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Dealer Insights - Nov/Dec 2011 - Are Your Firewalls Up to Code?

You likely view your Dealer Management System as a primary tool in the everyday operation of your dealership. But could it also give data thieves access to your customers’ personal information?

There are, of course, laws on the books to protect customer information from the unscrupulous, and your dealership likely does its best to follow them. But those efforts may be of only minimal benefit if you haven’t recently evaluated your Dealer Management System firewalls — the bundled software designed to prevent Internet intruders from accessing your nonpublic information.

Why is evaluation crucial?  

Your Dealer Management System is your dealership’s main vehicle for communicating confidential information on your business and its customers. If you’re like most dealerships, your Dealer Management System holds a wealth of information from the administrative, accounting, F&I, parts and service, and sales areas of your business.

Via your Dealer Management System you also communicate daily with your manufacturer about inventory, payments, rebates, warranty submissions, parts orders and other matters. Your Dealer Management System might even calculate employee commissions and automate your federal and state payroll tax returns.

In short, your Dealer Management System holds information you don’t want getting into the wrong hands.

Which regulations apply?  

The Federal Trade Commission’s (FTC’s) 2003 “Safeguards Rule,” which implemented a section of the Gramm Leach Bliley Act, is designed to protect customer information in your Dealer Management System and on any other Local Area Network (LAN) you might operate. Penalties for noncompliance can run as high as $11,000 per location per day.

The rule requires your dealership to have a written security plan that describes how it protects nonpublic information on current and former customers. You also need to designate one or more employees to champion this effort and be responsible for the identification of risks, the design and implementation of controls, and ongoing monitoring and testing.

What should firewalls do?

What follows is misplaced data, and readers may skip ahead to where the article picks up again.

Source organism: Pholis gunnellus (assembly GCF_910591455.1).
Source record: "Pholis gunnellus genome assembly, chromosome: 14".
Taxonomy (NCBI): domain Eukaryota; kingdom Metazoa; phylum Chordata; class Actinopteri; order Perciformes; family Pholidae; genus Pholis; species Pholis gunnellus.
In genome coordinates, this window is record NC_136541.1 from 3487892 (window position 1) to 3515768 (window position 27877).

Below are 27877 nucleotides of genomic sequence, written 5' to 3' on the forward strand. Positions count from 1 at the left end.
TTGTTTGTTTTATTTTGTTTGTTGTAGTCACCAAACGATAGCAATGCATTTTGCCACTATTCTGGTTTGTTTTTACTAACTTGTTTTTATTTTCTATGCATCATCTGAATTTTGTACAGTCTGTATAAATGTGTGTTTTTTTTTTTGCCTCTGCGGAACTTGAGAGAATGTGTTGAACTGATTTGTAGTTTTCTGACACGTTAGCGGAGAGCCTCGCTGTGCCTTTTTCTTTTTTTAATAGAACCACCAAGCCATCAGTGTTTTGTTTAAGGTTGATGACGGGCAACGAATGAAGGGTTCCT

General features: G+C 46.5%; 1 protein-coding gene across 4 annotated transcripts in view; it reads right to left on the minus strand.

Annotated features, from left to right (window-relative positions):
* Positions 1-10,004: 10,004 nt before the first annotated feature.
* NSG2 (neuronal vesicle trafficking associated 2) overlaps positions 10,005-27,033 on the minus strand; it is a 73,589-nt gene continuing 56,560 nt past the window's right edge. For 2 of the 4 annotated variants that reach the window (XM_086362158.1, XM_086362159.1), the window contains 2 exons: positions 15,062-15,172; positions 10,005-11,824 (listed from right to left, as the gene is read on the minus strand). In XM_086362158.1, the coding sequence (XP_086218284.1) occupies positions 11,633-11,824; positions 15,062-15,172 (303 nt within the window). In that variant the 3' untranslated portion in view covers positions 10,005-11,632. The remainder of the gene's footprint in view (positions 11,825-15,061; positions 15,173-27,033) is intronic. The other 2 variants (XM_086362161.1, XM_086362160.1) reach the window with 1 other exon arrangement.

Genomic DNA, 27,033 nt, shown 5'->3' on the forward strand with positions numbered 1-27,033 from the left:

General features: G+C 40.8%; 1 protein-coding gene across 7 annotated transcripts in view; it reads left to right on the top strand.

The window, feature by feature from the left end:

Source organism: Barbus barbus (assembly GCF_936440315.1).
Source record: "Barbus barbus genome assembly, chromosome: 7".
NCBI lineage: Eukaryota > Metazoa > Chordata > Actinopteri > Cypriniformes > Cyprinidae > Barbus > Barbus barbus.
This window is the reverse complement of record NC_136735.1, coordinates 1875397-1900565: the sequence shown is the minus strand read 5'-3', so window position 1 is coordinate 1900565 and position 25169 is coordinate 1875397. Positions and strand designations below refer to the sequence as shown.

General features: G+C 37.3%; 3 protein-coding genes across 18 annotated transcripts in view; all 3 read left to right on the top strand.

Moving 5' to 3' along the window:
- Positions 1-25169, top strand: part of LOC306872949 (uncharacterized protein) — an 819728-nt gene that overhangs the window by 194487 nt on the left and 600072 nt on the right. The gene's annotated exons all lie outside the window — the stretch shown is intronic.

Your Dealer Management System firewalls should be designed to prevent unauthorized access to (or from) your private network. Firewall techniques include packet filter, application gateway, circuit-level-gateway and proxy server.

The firewall capabilities of Dealer Management System software have become more sophisticated over the last decade. Most programs, for example, now offer layered security, which combines multiple security controls to protect data and resources.

Unfortunately, cyberthieves also have become more skillful at pilfering private information. For instance, last year approximately $37 billion in identity fraud alone was reported in the United States, according to Javelin Strategy & Research, which conducts an annual survey on the topic. And a prolonged down economy has given some people first-time motivation to commit fraud.

Time to inspect? 

If you haven’t evaluated the effectiveness of your Dealer Management System firewalls in a few years, do so now. An IT specialist can perform a vulnerability check to see if your controls are “up to code.” These checks remotely scan your dealership’s firewalls based on IP range, determine all open ports and services running, and identify vulnerabilities of ports and other IT issues related to your firewalls.

Don’t delay. If your Dealer Management System firewalls are weak, your customer information is at risk, and your dealership may be in danger of an FTC violation. Just as important, you’re leaving your dealership open to general business risk — besides customer lists, a wide assortment of private information on your business could be stolen, tampered with or otherwise abused.

 

Dealer Insights - November/December 2011  

 

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